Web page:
The building that once housed the old Western and Wheel bars, located side by side on the 2700 block of Minnesota Avenue, has been sold, and the new owners plan to convert it into residential apartments.
Jack English and Jeff Payne, principals of Illuminations Systems Inc., an electrical construction business in Denver that has an office in Billings, closed on the property in December and hope to start demolition on the building this summer.
English said on Tuesday that they had previously done some relatively small-scale developments in downtown Denver, buying and renovating older properties and turning them into office space.
In downtown Billings, English said, there isn’t a great need for office space, but for some downtown apartments there is an eight-month waiting list.
“I just felt like downtown Billings is turning, and there’d be some opportunities there,” he said. “It’s pretty ripe down there.”
The building on Minnesota Avenue has roughly 12,000 square feet, English said, and he and his partner intend to put apartments on the ground floor and second floor. Until they get together with an architect — whom they intend to hire locally — they won’t know how many apartments the project might yield, he said.
Whatever they do, English said, they plan to restore the historical look of the old building, in keeping with the character of other Minnesota Avenue projects.
“We want to maintain the integrity,” English said. “We’ve done that with our other properties.”
Chuck Platt, of Diamond Real Estate, said the building has been vacant for about five years. Before that, he said, he tried finding a new owner for the bars and ended up selling the liquor license to The Vig, a bar and restaurant in the Heights.
The owner of the Western and the Wheel, Barb McKay, had an original asking price of $357,000, Platt said, and the property sold to the new owners for just under $300,000.
“I think they’ve got a pretty good building to work with,” Platt said. “It’s going to make a real nice place to live for somebody.” He said the two partners have renovated buildings in worse shape than the Western and the Wheel.
The tavern was originally called the Western Bar, Platt said, until McKay’s late husband, Terry McKay, made a separate bar, the Wheel, out of half the building. The bars shared on an interior wall and were connected by a door, but they operated under just one liquor license, Platt said.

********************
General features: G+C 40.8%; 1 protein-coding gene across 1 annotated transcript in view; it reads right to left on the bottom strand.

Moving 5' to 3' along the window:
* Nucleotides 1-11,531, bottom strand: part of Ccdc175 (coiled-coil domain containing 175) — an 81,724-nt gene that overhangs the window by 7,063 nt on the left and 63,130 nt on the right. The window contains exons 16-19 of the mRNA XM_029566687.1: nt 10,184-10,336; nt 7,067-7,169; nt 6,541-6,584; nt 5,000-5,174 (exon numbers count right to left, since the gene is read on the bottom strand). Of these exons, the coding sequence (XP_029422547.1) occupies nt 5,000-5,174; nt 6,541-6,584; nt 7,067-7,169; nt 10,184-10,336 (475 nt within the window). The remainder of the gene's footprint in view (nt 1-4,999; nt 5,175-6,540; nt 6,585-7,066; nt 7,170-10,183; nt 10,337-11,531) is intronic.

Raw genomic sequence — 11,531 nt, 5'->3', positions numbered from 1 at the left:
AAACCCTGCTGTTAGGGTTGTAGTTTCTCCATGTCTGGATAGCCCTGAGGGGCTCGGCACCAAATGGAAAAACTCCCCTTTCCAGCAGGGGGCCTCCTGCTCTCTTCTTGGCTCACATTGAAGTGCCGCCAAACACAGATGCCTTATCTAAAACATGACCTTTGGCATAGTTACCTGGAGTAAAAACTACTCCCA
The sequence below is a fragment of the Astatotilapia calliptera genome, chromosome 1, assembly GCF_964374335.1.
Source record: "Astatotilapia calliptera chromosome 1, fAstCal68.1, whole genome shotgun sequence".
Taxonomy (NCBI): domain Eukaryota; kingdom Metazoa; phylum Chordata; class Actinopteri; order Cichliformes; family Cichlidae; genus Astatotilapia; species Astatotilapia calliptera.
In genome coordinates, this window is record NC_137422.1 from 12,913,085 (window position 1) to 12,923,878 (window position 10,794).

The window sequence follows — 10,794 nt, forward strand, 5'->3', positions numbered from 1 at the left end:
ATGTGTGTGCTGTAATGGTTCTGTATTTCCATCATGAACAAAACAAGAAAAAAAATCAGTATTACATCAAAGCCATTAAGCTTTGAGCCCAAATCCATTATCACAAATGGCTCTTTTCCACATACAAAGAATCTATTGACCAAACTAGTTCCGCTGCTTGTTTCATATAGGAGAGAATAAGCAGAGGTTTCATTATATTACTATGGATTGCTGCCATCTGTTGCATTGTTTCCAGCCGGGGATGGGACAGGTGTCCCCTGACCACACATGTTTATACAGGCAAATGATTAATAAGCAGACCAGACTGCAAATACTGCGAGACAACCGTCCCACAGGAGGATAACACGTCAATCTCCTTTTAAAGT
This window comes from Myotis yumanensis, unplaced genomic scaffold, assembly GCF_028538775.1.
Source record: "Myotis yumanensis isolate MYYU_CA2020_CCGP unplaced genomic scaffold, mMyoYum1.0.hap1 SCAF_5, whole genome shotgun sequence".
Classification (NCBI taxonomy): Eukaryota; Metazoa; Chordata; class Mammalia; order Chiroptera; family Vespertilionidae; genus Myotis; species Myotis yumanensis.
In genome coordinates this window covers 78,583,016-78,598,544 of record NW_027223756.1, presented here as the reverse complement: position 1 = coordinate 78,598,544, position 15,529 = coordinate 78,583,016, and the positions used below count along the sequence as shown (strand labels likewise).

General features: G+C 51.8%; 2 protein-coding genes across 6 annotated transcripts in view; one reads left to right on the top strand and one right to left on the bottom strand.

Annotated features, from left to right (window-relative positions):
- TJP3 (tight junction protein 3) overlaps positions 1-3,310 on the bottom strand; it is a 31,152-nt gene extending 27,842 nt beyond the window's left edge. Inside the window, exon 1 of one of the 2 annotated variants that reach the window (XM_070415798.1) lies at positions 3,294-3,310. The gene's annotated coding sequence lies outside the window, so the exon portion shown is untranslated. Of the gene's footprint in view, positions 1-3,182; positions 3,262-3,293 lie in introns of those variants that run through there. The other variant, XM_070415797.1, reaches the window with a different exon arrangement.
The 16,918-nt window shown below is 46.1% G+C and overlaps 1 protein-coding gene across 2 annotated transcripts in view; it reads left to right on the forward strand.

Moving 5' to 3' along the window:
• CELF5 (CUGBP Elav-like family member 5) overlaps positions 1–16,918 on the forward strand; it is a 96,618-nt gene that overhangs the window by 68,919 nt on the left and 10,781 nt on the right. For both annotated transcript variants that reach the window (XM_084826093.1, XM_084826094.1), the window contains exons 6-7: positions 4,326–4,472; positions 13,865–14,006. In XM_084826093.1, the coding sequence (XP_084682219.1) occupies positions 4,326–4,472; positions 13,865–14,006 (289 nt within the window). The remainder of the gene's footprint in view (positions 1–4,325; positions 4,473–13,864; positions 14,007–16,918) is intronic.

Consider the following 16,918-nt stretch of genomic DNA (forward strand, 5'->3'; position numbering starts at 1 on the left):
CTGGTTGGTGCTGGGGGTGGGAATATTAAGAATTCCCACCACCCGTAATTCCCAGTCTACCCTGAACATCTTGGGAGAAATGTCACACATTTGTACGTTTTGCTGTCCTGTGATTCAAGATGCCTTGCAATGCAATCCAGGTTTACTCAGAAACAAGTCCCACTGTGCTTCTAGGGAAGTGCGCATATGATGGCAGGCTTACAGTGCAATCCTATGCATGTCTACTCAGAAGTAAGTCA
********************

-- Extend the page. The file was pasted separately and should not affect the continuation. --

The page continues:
English said he and Payne are also in the process of acquiring a vacant lot just to the east of the Western, which they hope to convert into a grassy common area for use by residents of the building. There is a brick-and-wood facade in front of the lot, which English said they would also restore, and then put in a door on Minnesota Avenue through which residents could access the common area.
There will be some challenges in renovating the building, English said, the main one being the aggregate concrete applied over parts of the building.
“If we can unwrap them, that will be a giant step for us,” he said, adding they they want to “make sure we don’t mess the neighborhood up.”
He said interior demolition work will probably start in July or August. There are some non-load-bearing walls in the Wheel that will have to come down, and they want to modernize all the infrastructure, bringing everything up to code.
According to “A Walking Touring of Historic Downtown Billings,” a brochure published in 2001 by the Yellowstone Historic Preservation Board and the city’s Community Development Division, the Western Bar was originally a wood-frame building, constructed between 1886 and 1889, that housed a barbershop and confectionary.
It was replaced with a brick structure between 1898 and 1903 and operated as a saloon from about 1902 on. The owner, Joshua Fogg, started advertising the Globe Theater in 1907, “which became linked with the notorious red light district along Minnesota Avenue.”
English said it was his understanding that the bar was in the basement, with living quarters on the ground floor and second floor.
Next door to the Western, at 2710½ Minnesota Ave., where English and Payne hope to create a common space, the original building was constructed in 1882-84 and was known as M. Henihan Cigars and Saloon.
“This site was the origination of Billings’ first and only lynching,” according to the brochure. “Joseph Clancy, the owner, lived here and operated a saloon until 1891 when he was killed by a vagrant who, when asked to pay his bill, picked up a beer mallet and crushed Clancy’s skull. Vigilantes had a body swinging from a telegraph pole within 12 hours.”
The ornate Western Bar sign that used to hang in front of the building was sold a couple of years ago to Billings native Steve Henry, who planned to display it at Henry’s Garage, his corporate conference center on Garden Avenue. Last summer he bought the old Oasis Bar sign, which was just west of the Wheel.